The fall of communism in Eastern Europe in 1989 marked, in one famous formulation, the "end of history." In his apocalyptic novel Coming from an Off-Key Time, Bogdan Suceava satirizes the events in his native Romania since the violent end of the Ceausescu regime that fateful year.
Suceava uses three interrelated narratives to illustrate the destructive power of Romanian society’s most powerful mythologies. He depicts madness of all kinds but especially religious beliefs and their perversion by all manner of outrageous sects. Here horror and humor reside impossibly in the same time and place, and readers experience the vertiginous feeling of living in the middle of a violent historical upheaval.
Even as Coming from an Off-Key Time suggests the influence of such writers as Mikhail Bulgakov, the fantastic satirist of the early Soviet Union, Suceava engages the complexities of a quickly changing country in search of its bearings and suspicious of its past. Bogdan Suceava is an associate professor of mathematics at California State University, Fullerton. One of Romanian literature’s most promising and original young writers, he is the author of four novels, two books of short stories, and several collections of poems.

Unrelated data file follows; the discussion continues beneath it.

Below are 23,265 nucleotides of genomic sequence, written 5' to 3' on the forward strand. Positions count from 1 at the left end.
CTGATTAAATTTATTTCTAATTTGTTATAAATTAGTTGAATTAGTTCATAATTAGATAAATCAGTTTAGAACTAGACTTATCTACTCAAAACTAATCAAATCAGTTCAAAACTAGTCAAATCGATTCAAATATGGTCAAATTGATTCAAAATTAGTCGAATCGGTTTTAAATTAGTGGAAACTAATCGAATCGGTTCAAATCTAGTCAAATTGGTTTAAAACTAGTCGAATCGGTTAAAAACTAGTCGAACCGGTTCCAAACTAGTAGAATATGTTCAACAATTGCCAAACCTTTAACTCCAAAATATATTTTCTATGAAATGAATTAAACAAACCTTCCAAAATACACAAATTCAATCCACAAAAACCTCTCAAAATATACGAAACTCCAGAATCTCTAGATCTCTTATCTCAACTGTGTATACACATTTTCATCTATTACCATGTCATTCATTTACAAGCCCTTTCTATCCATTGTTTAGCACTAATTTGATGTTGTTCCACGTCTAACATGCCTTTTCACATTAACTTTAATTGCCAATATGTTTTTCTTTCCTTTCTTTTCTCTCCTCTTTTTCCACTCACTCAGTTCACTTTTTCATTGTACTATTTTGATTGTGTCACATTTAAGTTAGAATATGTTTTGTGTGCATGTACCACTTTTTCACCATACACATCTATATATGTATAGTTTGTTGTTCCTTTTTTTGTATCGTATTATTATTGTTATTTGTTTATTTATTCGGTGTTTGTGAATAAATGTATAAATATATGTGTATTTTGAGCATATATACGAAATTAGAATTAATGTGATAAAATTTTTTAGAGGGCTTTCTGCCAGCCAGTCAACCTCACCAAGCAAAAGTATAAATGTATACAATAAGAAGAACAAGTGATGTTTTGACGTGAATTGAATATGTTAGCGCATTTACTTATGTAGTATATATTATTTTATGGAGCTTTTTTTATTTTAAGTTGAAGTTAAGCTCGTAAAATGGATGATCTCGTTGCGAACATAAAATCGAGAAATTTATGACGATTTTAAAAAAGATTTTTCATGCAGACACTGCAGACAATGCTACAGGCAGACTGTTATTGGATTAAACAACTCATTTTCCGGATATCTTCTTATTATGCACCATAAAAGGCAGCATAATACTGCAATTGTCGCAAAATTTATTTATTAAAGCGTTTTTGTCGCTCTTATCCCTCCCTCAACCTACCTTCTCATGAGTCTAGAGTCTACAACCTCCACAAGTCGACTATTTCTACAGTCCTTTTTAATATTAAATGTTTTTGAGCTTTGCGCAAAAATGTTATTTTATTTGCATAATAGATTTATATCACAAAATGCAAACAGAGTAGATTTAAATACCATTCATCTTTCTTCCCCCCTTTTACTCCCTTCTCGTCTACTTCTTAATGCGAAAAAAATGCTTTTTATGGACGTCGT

Alistair Ian Blyth’s previous translations include Filip Florian, Little Fingers (2009); Lucian Dan Teodorovici, Our Circus Presents (2009); and Catalin Avramescu’s An Intellectual History of Cannibalism (2009).